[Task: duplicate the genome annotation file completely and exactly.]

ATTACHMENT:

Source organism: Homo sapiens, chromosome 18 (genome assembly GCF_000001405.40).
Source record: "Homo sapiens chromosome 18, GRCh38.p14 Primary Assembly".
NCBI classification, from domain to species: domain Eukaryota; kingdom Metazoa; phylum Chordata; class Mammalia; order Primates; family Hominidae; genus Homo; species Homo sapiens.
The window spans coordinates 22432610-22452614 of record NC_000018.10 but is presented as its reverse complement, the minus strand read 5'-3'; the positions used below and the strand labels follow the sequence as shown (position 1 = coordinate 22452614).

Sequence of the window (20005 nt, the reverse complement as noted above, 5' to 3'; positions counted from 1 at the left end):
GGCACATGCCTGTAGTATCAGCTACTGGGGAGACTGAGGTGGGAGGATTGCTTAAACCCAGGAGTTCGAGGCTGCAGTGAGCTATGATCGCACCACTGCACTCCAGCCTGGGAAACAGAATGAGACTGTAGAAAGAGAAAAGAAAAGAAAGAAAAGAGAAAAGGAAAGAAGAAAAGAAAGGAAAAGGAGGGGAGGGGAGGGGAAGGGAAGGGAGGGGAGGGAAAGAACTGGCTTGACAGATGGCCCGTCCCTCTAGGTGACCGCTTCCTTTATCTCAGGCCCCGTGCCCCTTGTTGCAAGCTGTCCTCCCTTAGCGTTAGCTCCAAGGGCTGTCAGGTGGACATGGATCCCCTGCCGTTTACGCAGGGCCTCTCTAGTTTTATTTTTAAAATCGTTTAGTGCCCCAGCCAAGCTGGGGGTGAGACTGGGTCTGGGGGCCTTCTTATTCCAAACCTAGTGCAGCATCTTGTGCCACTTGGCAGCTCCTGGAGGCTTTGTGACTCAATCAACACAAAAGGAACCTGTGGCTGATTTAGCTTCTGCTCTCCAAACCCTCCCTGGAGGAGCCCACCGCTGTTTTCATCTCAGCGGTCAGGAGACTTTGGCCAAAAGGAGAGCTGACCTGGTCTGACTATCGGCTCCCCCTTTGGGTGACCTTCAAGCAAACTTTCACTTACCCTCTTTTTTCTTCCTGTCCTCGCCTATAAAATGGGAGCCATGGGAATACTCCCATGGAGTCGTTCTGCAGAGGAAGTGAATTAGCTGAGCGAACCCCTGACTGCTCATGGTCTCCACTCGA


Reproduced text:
Source organism: Homo sapiens, chromosome 18 (genome assembly GCF_000001405.40).
Source record: "Homo sapiens chromosome 18, GRCh38.p14 Primary Assembly".
NCBI classification, from domain to species: domain Eukaryota; kingdom Metazoa; phylum Chordata; class Mammalia; order Primates; family Hominidae; genus Homo; species Homo sapiens.
The window spans coordinates 22432610-22452614 of record NC_000018.10 but is presented as its reverse complement, the minus strand read 5'-3'; the positions used below and the strand labels follow the sequence as shown (position 1 = coordinate 22452614).

Sequence of the window (20005 nt, the reverse complement as noted above, 5' to 3'; positions counted from 1 at the left end):
GGCACATGCCTGTAGTATCAGCTACTGGGGAGACTGAGGTGGGAGGATTGCTTAAACCCAGGAGTTCGAGGCTGCAGTGAGCTATGATCGCACCACTGCACTCCAGCCTGGGAAACAGAATGAGACTGTAGAAAGAGAAAAGAAAAGAAAGAAAAGAGAAAAGGAAAGAAGAAAAGAAAGGAAAAGGAGGGGAGGGGAGGGGAAGGGAAGGGAGGGGAGGGAAAGAACTGGCTTGACAGATGGCCCGTCCCTCTAGGTGACCGCTTCCTTTATCTCAGGCCCCGTGCCCCTTGTTGCAAGCTGTCCTCCCTTAGCGTTAGCTCCAAGGGCTGTCAGGTGGACATGGATCCCCTGCCGTTTACGCAGGGCCTCTCTAGTTTTATTTTTAAAATCGTTTAGTGCCCCAGCCAAGCTGGGGGTGAGACTGGGTCTGGGGGCCTTCTTATTCCAAACCTAGTGCAGCATCTTGTGCCACTTGGCAGCTCCTGGAGGCTTTGTGACTCAATCAACACAAAAGGAACCTGTGGCTGATTTAGCTTCTGCTCTCCAAACCCTCCCTGGAGGAGCCCACCGCTGTTTTCATCTCAGCGGTCAGGAGACTTTGGCCAAAAGGAGAGCTGACCTGGTCTGACTATCGGCTCCCCCTTTGGGTGACCTTCAAGCAAACTTTCACTTACCCTCTTTTTTCTTCCTGTCCTCGCCTATAAAATGGGAGCCATGGGAATACTCCCATGGAGTCGTTCTGCAGAGGAAGTGAATTAGCTGAGCGAACCCCTGACTGCTCATGGTCTCCACTCGA